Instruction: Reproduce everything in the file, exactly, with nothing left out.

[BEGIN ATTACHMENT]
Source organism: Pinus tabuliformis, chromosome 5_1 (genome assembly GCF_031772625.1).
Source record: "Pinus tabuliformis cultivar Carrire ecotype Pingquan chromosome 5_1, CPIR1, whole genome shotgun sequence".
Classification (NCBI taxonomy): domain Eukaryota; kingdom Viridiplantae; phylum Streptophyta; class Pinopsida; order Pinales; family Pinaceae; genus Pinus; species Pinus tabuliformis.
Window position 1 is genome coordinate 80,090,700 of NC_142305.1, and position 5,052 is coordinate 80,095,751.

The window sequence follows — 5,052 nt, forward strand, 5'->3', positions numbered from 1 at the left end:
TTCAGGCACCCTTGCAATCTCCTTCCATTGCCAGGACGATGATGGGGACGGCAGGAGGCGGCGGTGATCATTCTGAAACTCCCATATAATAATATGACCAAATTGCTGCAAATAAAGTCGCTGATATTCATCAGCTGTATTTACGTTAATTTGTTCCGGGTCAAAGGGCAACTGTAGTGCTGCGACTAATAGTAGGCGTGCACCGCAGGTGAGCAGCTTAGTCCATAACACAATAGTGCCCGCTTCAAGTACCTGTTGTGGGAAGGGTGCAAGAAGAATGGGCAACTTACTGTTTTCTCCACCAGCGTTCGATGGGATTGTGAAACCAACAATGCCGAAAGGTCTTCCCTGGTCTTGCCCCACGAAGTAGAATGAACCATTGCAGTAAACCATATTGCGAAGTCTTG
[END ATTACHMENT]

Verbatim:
Source organism: Pinus tabuliformis, chromosome 5_1 (genome assembly GCF_031772625.1).
Source record: "Pinus tabuliformis cultivar Carrire ecotype Pingquan chromosome 5_1, CPIR1, whole genome shotgun sequence".
Classification (NCBI taxonomy): domain Eukaryota; kingdom Viridiplantae; phylum Streptophyta; class Pinopsida; order Pinales; family Pinaceae; genus Pinus; species Pinus tabuliformis.
Window position 1 is genome coordinate 80,090,700 of NC_142305.1, and position 5,052 is coordinate 80,095,751.

The window sequence follows — 5,052 nt, forward strand, 5'->3', positions numbered from 1 at the left end:
TTCAGGCACCCTTGCAATCTCCTTCCATTGCCAGGACGATGATGGGGACGGCAGGAGGCGGCGGTGATCATTCTGAAACTCCCATATAATAATATGACCAAATTGCTGCAAATAAAGTCGCTGATATTCATCAGCTGTATTTACGTTAATTTGTTCCGGGTCAAAGGGCAACTGTAGTGCTGCGACTAATAGTAGGCGTGCACCGCAGGTGAGCAGCTTAGTCCATAACACAATAGTGCCCGCTTCAAGTACCTGTTGTGGGAAGGGTGCAAGAAGAATGGGCAACTTACTGTTTTCTCCACCAGCGTTCGATGGGATTGTGAAACCAACAATGCCGAAAGGTCTTCCCTGGTCTTGCCCCACGAAGTAGAATGAACCATTGCAGTAAACCATATTGCGAAGTCTTG